Sep 1, 2009 at 1:39 am #1238968
@derekoakLocale: North of England
Next year Ellie and I are planning a long trip. We live in Britain and have walked long ridges in Scotland, winter and Summer, large parts of the Pyrenean Haute Route and the Salcantay route to Machu Picchu. You can tell we like high and ridges. We like remote. We are scramblers maybe, but no great rope experience. For a trip this length the world is our oyster. What do people recommend?Sep 1, 2009 at 7:39 am #1524199
David ChenaultBPL Member
@davecLocale: Crown of the Continent
Depending on how leisurely you do or do not want to go, the Colorado Trail would certainly deliver ridges, if not quite what I would think of as 10 week length.
For something different, you could hike the Arizona Trail (though the season is somewhat limited, you'd want to start in the north in late summer or the south in mid spring).Sep 1, 2009 at 7:49 am #1524203
Thomas BurnsBPL Member
@nerdboy52Locale: "Alas, poor Yogi.I knew him well."
Okay, crazy idea, but here goes:
The Buckeye Trail in Ohio, USA. It rings the state, so you can get a sense of one of the USA's most rural and most urban states.
It's about 1400 miles that will take you from urban tourist locales and rural road walks through farming country to the lovely ridges of the "Little Smokies" in the foothills of the Appalachian Mountains in Shawnee State Forest.
I know. It's no walk in the Alps – or even the Rockies. But there you go.
StargazerSep 1, 2009 at 10:42 am #1524240
I don't know your pace, so this is all subjective in guessing at a 10 week hike.
–Great Divide Trail: People I know who have hiked it describe it as difficult, rewarding, beautiful, and basically no one out there.
–New Zealand. 10 weeks there dedicated to hiking will be the trip of a lifetime. I spent 6 months there and hiked roughly 1000 glorious miles. Bought a car for $500, sold it for $50 when I left. There are several threads on BPL about NZ. I don't know if Te Araroa (sp?) trail is completed or not, but that would be great.
–Colorado or Montana on the CDT, taking every harder alternative Ley describes on his maps (to get to the scrambing ridge lines).
–JMT, Sierra High Route loop hybrid? JMT south, SHR north?
–Washington and Oregon on the PCT.Sep 1, 2009 at 11:25 am #1524257
Dean F.BPL Member
@acrosomeLocale: Back in the Front Range
Well, if we're willing to forgo sticking to ridges the whole way…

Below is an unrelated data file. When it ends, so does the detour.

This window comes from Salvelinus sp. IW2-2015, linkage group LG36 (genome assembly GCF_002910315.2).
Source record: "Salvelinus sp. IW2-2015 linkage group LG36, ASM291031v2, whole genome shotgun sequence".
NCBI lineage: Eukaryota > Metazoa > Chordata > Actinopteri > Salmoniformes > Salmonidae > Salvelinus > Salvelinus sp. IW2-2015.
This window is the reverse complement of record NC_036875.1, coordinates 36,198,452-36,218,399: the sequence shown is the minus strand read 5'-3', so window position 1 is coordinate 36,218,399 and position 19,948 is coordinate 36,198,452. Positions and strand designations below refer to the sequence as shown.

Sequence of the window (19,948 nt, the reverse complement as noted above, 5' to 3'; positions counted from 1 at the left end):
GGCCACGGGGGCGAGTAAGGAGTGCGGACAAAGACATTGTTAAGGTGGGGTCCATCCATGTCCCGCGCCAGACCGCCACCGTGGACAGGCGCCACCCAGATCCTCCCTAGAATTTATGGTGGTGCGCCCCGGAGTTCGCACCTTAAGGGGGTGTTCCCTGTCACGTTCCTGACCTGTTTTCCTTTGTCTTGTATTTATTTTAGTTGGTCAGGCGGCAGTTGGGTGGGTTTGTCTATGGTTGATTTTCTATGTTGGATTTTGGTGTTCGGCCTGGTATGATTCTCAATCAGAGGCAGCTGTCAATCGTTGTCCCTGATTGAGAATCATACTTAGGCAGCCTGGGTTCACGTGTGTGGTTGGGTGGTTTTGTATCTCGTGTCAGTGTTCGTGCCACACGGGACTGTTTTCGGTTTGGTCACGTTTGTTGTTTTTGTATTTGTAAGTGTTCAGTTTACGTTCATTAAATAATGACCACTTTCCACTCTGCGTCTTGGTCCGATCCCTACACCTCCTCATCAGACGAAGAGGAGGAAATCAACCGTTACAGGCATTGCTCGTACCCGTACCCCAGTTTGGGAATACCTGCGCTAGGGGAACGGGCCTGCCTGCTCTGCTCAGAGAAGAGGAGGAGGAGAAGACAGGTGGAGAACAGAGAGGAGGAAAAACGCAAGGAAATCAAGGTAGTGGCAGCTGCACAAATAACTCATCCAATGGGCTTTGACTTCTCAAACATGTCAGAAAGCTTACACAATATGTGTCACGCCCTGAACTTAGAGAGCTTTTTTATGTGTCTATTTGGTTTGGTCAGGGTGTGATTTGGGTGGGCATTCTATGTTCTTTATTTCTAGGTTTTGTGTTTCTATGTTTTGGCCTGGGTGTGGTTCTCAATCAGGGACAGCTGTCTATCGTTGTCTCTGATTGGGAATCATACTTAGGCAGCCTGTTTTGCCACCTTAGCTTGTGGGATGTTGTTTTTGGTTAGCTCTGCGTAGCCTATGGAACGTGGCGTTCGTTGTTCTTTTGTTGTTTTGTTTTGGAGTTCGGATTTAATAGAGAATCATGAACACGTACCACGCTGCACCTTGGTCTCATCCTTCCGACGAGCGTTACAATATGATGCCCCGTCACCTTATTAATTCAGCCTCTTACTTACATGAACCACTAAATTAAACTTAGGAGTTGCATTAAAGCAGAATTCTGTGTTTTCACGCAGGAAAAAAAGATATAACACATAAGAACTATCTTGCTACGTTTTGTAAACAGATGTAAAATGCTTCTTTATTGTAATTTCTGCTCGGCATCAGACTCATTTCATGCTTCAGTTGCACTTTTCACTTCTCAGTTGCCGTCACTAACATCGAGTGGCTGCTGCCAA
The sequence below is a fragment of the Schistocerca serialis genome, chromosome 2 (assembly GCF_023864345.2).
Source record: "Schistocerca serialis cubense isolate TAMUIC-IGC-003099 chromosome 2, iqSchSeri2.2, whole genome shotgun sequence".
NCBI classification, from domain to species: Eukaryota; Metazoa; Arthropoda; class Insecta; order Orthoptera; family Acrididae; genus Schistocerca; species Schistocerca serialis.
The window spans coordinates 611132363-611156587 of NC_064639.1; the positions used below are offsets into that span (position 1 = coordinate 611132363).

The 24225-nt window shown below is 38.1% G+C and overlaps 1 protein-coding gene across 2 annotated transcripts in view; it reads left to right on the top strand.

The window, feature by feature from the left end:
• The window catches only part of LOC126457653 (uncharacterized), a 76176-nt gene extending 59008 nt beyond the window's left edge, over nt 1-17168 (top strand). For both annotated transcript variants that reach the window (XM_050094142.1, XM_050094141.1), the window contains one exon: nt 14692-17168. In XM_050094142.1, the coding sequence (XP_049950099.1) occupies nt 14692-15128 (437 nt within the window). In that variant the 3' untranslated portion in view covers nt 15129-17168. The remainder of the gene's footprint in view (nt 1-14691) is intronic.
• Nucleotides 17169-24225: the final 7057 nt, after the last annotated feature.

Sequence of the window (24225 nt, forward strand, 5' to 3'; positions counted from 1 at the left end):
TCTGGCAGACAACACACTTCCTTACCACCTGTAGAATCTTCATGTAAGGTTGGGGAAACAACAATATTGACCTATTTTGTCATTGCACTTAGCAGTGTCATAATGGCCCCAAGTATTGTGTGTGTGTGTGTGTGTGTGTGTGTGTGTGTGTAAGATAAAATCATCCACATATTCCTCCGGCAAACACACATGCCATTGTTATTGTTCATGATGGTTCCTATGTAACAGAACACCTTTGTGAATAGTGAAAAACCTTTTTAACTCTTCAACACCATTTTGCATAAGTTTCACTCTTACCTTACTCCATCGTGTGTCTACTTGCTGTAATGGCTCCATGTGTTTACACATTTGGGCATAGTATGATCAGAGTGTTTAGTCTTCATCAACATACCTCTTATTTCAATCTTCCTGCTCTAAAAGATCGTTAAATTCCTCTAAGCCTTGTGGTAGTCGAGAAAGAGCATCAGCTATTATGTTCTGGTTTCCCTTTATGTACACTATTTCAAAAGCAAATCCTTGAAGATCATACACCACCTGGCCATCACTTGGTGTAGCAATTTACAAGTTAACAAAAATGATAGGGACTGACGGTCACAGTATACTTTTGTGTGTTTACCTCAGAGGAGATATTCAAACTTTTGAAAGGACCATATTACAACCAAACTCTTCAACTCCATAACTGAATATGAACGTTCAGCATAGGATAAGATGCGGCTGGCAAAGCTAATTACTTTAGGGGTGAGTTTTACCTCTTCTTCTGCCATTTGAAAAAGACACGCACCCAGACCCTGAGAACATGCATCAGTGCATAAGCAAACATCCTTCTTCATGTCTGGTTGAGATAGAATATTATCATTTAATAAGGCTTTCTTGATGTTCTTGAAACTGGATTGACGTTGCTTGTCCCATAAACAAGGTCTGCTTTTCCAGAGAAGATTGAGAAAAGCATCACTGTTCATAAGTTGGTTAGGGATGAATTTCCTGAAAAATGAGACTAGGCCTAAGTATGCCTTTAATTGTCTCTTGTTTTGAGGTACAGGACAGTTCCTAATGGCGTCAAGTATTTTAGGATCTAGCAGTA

The Pacific Northwest Trail. It starts in Glacier National Park and heads west, ending at Cape Alava (westernmost point in CONUS) on the Olympic Peninsula. So you go through the Rockies and Cascades, down to the coast, across Puget Sound, through the Olympic Mountains, to one of the best beach hikes around.
You sort of hit it all. The downside is that you don't walk along ridges very much- you cross them instead. Several times, as you can see in the map. But it is on my life list. (But then, so is the Colorado Trail.)
The guidebook says it takes three months, but I think it was written in non-ultralight style. Author is Ron Strickland. Here is the Pacific Northwest Trail Association website:
EDIT— Zack- I have no problems with bushwhacking…
But, yeah, the guidebook is from 2001 and mentions a lot of planned improvements. There are areas where the trails aren't well defined (sort of like the CDT) and you just have to navigate your way to the next defined location as best you can. These are usually the lower, forested areas rather than the mountainous ones. Also similar to the CDT, there is occasional road walking (usually near a town). But, again, this is as of 2001. The website will probably say more about it.
PLUS congress just designated it a Nation Scenic Trail in the recent omnibus bill, so presumably it will be improving a bit. (Certainly by the time I can hike it… I.e. retirement.)Sep 1, 2009 at 11:28 am #1524259
I have zero experience with the PNT, but I know people who hiked it and renamed it "Probably Not a Trail (PNT)" due to the bushwhacking. Maybe it's better now?Sep 1, 2009 at 12:53 pm #1524278
Chris MorganBPL Member
@chrismorganLocale: Southern Oregon
I think Te Aroara will be complete late 2010, but in any case you could do portions
I thought it would be interesting to do tahoe rim trail (165 mi) – tahoe yosemite trail (185 mi) – john muir trail – (200 mi portion) – high sierra trail (75 mi) – total about 625 mi – maybe not quite 10 weeks
The hayduke trail? (825 mi)
The Idaho Centennial trail? (900 mi)Sep 1, 2009 at 1:21 pm #1524290
@scottalanpLocale: Northern California
One HUGE vote for the John Muir Trail. Or if your time spent is the most important factor…a longer portion of the PCT. After spending the last two 6-day backpacking trips in the Yosemite and Kings Canyon backcountry…I would not be surprised if many of the folks who have hiked all over the world would not rate the area in the top 5 for beauty and ruggedness.Sep 2, 2009 at 2:36 am #1524479
@derekoakLocale: North of England